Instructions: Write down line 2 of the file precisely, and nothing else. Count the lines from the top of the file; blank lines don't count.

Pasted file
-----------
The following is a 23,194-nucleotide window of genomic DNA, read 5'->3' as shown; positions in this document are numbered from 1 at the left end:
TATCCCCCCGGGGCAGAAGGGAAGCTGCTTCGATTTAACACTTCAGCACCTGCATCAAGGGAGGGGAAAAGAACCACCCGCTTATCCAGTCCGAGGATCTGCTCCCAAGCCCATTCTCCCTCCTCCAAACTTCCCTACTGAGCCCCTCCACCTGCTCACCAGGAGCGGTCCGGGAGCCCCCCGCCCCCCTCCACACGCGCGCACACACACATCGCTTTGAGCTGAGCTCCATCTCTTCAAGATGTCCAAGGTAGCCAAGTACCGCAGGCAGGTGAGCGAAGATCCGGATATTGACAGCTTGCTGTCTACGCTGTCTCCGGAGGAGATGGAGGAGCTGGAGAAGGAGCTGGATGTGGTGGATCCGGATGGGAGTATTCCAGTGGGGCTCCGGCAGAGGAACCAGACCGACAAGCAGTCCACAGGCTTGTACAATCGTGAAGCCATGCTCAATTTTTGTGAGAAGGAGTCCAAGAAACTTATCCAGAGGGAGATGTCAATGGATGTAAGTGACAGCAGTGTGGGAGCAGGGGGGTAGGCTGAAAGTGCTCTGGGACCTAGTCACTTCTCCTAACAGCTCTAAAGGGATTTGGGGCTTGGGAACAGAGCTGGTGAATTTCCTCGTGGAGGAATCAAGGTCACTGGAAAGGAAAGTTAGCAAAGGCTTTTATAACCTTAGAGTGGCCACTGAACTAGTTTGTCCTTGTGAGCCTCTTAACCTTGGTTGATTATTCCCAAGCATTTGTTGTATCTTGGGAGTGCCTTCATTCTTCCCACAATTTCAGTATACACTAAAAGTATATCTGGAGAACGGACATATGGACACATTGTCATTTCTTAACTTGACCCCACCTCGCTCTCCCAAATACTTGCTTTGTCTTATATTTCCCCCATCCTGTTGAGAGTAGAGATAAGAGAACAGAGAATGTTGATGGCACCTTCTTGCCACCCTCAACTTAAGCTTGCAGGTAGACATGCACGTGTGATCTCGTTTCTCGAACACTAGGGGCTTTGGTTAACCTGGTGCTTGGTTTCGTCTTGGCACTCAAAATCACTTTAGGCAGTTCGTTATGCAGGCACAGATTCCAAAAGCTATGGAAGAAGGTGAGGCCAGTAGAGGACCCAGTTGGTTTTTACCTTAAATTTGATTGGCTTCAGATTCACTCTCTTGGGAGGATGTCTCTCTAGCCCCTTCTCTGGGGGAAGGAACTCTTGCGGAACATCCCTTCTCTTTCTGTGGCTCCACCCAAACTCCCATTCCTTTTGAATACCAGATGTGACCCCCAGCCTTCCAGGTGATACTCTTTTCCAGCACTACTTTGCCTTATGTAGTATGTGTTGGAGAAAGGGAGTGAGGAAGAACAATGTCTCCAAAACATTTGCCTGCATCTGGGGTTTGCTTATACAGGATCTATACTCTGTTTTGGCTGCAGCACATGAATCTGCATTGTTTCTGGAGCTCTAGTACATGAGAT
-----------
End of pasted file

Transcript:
TATCCCCCCGGGGCAGAAGGGAAGCTGCTTCGATTTAACACTTCAGCACCTGCATCAAGGGAGGGGAAAAGAACCACCCGCTTATCCAGTCCGAGGATCTGCTCCCAAGCCCATTCTCCCTCCTCCAAACTTCCCTACTGAGCCCCTCCACCTGCTCACCAGGAGCGGTCCGGGAGCCCCCCGCCCCCCTCCACACGCGCGCACACACACATCGCTTTGAGCTGAGCTCCATCTCTTCAAGATGTCCAAGGTAGCCAAGTACCGCAGGCAGGTGAGCGAAGATCCGGATATTGACAGCTTGCTGTCTACGCTGTCTCCGGAGGAGATGGAGGAGCTGGAGAAGGAGCTGGATGTGGTGGATCCGGATGGGAGTATTCCAGTGGGGCTCCGGCAGAGGAACCAGACCGACAAGCAGTCCACAGGCTTGTACAATCGTGAAGCCATGCTCAATTTTTGTGAGAAGGAGTCCAAGAAACTTATCCAGAGGGAGATGTCAATGGATGTAAGTGACAGCAGTGTGGGAGCAGGGGGGTAGGCTGAAAGTGCTCTGGGACCTAGTCACTTCTCCTAACAGCTCTAAAGGGATTTGGGGCTTGGGAACAGAGCTGGTGAATTTCCTCGTGGAGGAATCAAGGTCACTGGAAAGGAAAGTTAGCAAAGGCTTTTATAACCTTAGAGTGGCCACTGAACTAGTTTGTCCTTGTGAGCCTCTTAACCTTGGTTGATTATTCCCAAGCATTTGTTGTATCTTGGGAGTGCCTTCATTCTTCCCACAATTTCAGTATACACTAAAAGTATATCTGGAGAACGGACATATGGACACATTGTCATTTCTTAACTTGACCCCACCTCGCTCTCCCAAATACTTGCTTTGTCTTATATTTCCCCCATCCTGTTGAGAGTAGAGATAAGAGAACAGAGAATGTTGATGGCACCTTCTTGCCACCCTCAACTTAAGCTTGCAGGTAGACATGCACGTGTGATCTCGTTTCTCGAACACTAGGGGCTTTGGTTAACCTGGTGCTTGGTTTCGTCTTGGCACTCAAAATCACTTTAGGCAGTTCGTTATGCAGGCACAGATTCCAAAAGCTATGGAAGAAGGTGAGGCCAGTAGAGGACCCAGTTGGTTTTTACCTTAAATTTGATTGGCTTCAGATTCACTCTCTTGGGAGGATGTCTCTCTAGCCCCTTCTCTGGGGGAAGGAACTCTTGCGGAACATCCCTTCTCTTTCTGTGGCTCCACCCAAACTCCCATTCCTTTTGAATACCAGATGTGACCCCCAGCCTTCCAGGTGATACTCTTTTCCAGCACTACTTTGCCTTATGTAGTATGTGTTGGAGAAAGGGAGTGAGGAAGAACAATGTCTCCAAAACATTTGCCTGCATCTGGGGTTTGCTTATACAGGATCTATACTCTGTTTTGGCTGCAGCACATGAATCTGCATTGTTTCTGGAGCTCTAGTACATGAGAT